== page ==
11. Hawkmoon

    Hawkmoon Member

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    That's for retired. The law also covers LEOs who are currently working as LEOs, and you don't have to have 15 years of service before you are covered.

    And it certainly appears that NY cannot refuse to recognize the law. I believe what NY is doing is refusing to authorize their own officers to take advantage of the law, by not issuing them the requisite identification or some mumbo-jumbo like that. Probably a blatant violation of the law (certainly a violation of the intent of the law) but I don't believe they have been called on it as yet.
     
  12. Car Knocker

    Car Knocker Member

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    Might want to read this thread about FOPA and NYC:
    http://www.thehighroad.org/showpost.php?p=1150693&postcount=1
     
  13. WT

    WT Member

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  14. DMF

    DMF Member

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    gc70, you neglected to quote a relevant portion of the law which may allow the agency to restrict what it's LEOs can do under this law:

    http://www.leaa.org/218/218text.html
    Well it hasn't been tested in the courts, but I'd be willing to bet many would interpret that to mean if your agency says you can't carry at certain times, then at those times you are NOT protected by this law. Do you want to be the test case?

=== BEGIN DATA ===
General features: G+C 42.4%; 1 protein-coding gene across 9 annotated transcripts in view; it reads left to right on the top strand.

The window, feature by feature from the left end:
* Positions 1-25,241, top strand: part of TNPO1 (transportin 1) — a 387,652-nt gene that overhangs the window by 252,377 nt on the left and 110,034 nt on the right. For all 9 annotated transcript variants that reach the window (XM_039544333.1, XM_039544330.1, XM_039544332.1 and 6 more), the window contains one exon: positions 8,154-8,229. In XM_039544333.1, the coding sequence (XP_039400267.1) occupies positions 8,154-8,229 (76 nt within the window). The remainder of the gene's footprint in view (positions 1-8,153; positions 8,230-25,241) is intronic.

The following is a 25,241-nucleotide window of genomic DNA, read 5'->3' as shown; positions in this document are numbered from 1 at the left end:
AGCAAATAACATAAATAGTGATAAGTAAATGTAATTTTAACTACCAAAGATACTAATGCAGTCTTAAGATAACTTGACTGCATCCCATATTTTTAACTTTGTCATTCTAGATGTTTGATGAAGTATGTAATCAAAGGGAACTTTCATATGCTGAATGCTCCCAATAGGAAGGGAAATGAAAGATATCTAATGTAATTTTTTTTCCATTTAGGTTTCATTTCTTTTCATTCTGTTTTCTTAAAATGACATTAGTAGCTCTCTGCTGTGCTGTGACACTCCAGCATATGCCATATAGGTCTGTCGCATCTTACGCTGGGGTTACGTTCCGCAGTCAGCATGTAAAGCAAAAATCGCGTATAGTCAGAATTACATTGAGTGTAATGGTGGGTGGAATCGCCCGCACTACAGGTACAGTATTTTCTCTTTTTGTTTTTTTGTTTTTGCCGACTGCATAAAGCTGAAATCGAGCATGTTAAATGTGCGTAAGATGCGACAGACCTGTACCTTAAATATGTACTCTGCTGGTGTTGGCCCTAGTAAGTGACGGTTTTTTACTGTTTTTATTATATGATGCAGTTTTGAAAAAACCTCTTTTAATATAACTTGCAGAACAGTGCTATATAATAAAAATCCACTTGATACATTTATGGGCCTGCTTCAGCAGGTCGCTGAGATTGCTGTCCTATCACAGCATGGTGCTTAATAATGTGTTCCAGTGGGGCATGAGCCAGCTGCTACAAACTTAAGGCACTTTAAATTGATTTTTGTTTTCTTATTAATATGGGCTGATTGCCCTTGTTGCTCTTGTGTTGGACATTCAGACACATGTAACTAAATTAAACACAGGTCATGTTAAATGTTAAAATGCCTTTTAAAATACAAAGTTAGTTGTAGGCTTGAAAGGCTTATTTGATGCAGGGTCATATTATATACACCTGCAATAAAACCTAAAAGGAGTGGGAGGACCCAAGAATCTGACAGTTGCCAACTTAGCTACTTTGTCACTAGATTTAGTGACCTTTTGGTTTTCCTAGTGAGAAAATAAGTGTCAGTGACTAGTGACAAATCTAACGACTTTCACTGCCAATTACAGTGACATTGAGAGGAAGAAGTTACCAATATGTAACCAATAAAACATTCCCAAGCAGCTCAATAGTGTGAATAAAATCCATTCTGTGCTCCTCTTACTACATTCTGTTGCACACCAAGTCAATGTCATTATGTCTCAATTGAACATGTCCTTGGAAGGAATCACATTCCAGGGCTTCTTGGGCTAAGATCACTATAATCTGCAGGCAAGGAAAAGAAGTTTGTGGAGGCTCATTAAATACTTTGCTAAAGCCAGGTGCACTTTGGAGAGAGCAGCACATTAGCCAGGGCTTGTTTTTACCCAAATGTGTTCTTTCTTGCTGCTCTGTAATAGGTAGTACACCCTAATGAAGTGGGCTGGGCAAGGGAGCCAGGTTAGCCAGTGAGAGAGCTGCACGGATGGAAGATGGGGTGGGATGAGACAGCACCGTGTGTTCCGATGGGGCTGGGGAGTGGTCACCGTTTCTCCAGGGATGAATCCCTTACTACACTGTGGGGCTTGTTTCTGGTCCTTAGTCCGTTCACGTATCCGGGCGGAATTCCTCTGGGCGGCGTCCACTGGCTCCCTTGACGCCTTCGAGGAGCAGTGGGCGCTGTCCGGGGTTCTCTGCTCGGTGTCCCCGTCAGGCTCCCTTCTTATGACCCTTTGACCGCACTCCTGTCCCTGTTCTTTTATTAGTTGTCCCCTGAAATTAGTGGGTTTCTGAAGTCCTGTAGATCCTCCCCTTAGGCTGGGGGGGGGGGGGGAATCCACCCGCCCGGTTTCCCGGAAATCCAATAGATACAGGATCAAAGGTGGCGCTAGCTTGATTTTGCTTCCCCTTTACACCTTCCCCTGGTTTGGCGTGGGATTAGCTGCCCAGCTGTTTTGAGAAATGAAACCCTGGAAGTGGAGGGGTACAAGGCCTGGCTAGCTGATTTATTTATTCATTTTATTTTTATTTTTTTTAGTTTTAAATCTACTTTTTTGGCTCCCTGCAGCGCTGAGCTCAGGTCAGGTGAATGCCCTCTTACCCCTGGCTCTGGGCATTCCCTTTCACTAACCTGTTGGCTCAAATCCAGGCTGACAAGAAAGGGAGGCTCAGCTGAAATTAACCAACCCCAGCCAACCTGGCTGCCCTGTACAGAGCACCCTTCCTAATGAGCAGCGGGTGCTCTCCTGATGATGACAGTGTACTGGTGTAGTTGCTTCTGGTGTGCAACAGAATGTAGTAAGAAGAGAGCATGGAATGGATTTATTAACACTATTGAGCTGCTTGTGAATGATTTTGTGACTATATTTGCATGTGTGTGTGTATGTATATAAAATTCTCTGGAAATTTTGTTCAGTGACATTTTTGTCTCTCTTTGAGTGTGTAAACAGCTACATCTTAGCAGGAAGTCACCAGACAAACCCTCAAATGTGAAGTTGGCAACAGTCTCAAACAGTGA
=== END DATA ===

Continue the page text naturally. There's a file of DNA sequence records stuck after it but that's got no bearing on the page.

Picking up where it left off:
I used to work for an agency that would not authorize carry while on vacation. 24/7 nationwide as long as you weren't on vacation, but take a half day to go to the doctor's office, and you weren't allowed to carry until you reported back to work. Now some folks in that agency have the attitude that this law supersedes that, however the lawyers disagree. Again, I feel sorry for the one that ends up being the test case.

    Also, it's interesting to note what the AG said about this policy within his department, DOJ:
    www.usdoj.gov/olp/agmemo01312005.pdf
     
  15. Hypnogator

    Hypnogator Member

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    Source?

    You are probably right in regard to most MPs, SPs, etc., but Army CID Special Agents, Air Force OSI Special Agents and Naval Criminal Investigative Service Special Agents are all federal law enforcement officers. I'm retired CID and just recently qualified with my home county under the provision of a retired officer qualifying under state LEO standards.

    FWIW, I doubt NYC can charge retired or off-duty LEOs with CCW, inasmuch as the federal law clearly specifies that such officers, once qualified, are exempt from state and local laws prohibiting carrying of concealed weapons.
     
  16. gc70

    gc70 Member

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    Absolutely correct, DMF. I was focusing on the federal preemption aspects of the law rather than on the federal restrictions aspect.

    Even with the general federal preemption, Section 926B(b)(2) gives states a lot of wiggle room. For instance, I could see how Section 926B(b)(2) could be interpreted to allow NY/NYC to bar CCW at the airports (government property or facilities) in the NYC area.